TIME AND PLACE 19
until it returns to it the following day. This is the exact time of one complete revolution of the earth upon its axis; it is the only absolutely uniform motion observed in the heavens, having undergone no change since the earliest observations on record.
Owing to the motion of the earth in its orbit about the Sun a solar day is longer than a sidereal day, for as the Sun moves farther to the east during the time of the earth’s daily rotation on its axis, the earth must turn further upon its axis before a certain meridian comes in line with the Sun. The solar day is therefore about four minutes longer than the sidereal day, but owing to the variable motion of the earth in its orbit and the obliquity of the ecliptic previously mentioned, this difference also varies each day.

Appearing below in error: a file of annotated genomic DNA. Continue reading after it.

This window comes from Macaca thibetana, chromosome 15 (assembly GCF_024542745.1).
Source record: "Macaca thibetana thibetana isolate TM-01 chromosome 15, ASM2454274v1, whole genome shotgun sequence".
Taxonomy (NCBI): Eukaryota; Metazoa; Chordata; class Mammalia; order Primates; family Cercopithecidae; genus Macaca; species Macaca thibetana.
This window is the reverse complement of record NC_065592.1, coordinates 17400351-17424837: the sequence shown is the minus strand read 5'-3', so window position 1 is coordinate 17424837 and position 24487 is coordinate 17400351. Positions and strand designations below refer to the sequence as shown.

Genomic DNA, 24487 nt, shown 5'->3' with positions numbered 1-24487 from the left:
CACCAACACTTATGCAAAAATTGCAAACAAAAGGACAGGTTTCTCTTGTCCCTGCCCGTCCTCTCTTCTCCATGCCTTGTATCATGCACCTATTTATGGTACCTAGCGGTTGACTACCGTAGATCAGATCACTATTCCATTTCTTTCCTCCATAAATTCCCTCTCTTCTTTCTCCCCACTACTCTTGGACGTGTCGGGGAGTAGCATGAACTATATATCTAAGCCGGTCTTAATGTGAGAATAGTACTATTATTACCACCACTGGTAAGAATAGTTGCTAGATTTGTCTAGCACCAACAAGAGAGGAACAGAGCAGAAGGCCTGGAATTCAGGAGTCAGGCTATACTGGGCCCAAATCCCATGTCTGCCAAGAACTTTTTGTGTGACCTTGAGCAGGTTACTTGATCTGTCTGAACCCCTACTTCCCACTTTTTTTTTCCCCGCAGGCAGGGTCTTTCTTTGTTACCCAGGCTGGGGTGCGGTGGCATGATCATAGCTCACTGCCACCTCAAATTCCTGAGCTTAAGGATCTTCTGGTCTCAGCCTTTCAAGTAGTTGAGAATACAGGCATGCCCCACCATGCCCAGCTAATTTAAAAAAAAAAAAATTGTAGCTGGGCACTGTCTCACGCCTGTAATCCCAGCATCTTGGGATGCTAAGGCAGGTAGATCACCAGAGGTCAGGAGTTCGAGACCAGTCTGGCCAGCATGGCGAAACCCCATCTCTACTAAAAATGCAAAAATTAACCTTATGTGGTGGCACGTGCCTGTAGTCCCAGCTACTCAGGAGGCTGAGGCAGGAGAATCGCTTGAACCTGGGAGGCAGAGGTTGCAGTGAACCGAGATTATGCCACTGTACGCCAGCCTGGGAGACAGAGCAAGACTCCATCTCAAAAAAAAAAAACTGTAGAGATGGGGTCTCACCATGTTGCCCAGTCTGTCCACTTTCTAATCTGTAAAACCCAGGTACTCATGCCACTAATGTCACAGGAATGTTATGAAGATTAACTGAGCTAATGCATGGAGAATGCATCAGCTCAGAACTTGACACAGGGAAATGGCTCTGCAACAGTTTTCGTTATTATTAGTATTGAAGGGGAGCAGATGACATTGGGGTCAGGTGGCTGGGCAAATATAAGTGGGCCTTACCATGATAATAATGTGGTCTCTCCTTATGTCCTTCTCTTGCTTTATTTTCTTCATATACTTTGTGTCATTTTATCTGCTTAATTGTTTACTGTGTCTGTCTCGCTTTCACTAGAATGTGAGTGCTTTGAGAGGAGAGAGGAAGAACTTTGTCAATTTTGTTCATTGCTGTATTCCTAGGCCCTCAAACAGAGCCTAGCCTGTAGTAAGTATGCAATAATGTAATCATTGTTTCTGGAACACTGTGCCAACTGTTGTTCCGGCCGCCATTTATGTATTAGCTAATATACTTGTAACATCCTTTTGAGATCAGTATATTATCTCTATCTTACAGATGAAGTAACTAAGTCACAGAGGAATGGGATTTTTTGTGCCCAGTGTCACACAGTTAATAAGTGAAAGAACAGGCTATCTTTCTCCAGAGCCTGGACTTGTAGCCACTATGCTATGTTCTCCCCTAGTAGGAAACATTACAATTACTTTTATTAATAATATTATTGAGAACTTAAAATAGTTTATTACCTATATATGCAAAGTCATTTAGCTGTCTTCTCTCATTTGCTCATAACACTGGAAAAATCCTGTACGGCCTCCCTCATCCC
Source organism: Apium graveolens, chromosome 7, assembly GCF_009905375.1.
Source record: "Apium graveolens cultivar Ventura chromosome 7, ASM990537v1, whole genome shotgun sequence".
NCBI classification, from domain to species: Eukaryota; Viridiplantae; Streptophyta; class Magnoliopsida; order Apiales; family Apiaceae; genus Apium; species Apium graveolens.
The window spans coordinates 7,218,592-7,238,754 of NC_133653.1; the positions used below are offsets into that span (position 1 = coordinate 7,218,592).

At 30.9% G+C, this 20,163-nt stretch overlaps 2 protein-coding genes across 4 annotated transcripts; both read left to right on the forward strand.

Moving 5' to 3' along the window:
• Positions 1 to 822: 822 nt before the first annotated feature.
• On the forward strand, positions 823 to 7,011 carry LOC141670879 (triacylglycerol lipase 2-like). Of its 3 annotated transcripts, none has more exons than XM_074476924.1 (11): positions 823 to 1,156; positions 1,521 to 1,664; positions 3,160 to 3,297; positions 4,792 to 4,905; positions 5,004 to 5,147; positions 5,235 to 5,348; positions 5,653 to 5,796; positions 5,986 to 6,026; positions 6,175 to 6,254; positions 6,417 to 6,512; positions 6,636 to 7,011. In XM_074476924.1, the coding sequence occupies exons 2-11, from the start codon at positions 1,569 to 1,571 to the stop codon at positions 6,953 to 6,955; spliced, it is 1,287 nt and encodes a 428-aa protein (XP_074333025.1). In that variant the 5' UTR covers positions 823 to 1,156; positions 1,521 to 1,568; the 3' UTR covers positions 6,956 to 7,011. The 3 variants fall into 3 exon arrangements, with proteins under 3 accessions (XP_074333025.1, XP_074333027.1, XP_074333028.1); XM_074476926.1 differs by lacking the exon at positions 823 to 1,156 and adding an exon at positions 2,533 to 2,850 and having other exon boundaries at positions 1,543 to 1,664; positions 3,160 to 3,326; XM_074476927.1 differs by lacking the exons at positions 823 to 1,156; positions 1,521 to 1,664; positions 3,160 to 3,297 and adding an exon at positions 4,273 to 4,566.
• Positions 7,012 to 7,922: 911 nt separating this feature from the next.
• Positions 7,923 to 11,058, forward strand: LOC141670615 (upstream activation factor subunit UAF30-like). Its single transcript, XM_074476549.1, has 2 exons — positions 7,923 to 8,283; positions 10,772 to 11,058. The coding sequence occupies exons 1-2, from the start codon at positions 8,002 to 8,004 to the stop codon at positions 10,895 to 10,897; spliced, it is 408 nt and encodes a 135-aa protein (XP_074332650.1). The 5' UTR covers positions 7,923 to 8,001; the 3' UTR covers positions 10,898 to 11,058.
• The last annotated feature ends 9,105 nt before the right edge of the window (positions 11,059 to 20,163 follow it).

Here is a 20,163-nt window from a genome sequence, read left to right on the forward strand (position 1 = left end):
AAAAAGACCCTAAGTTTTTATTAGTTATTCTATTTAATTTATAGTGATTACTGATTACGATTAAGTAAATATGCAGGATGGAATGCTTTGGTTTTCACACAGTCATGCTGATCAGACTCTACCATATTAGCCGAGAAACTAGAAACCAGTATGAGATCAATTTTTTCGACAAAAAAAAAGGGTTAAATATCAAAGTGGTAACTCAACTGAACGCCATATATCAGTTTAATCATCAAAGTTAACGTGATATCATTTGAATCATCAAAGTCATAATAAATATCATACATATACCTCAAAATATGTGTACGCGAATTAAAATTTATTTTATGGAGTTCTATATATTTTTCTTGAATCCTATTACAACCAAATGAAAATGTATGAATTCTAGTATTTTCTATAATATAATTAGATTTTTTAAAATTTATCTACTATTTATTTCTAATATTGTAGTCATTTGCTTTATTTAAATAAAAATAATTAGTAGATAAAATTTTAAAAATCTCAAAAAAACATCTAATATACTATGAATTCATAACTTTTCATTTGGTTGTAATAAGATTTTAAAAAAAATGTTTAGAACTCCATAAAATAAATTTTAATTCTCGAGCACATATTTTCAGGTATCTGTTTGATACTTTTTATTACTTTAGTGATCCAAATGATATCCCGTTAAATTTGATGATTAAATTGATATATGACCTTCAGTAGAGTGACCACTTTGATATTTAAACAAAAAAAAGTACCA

In bygone days clocks in each city or hamlet differed from the timepieces of every other place because all were set to local time, but this caused much confusion to the traveling public; therefore America adopted what is called Standard Time on November 18, 1883. For persons born subsequent to that date a correction is necessary to convert the time shown by clocks to true local time, for that is the time used to calculate the horoscope. The diagram will aid students to understand what Standard Time is, how it overcame confusion, and how the before-mentioned correction is made.
It was suggested, that if the country be divided into time-zones each about fifteen degrees of longitude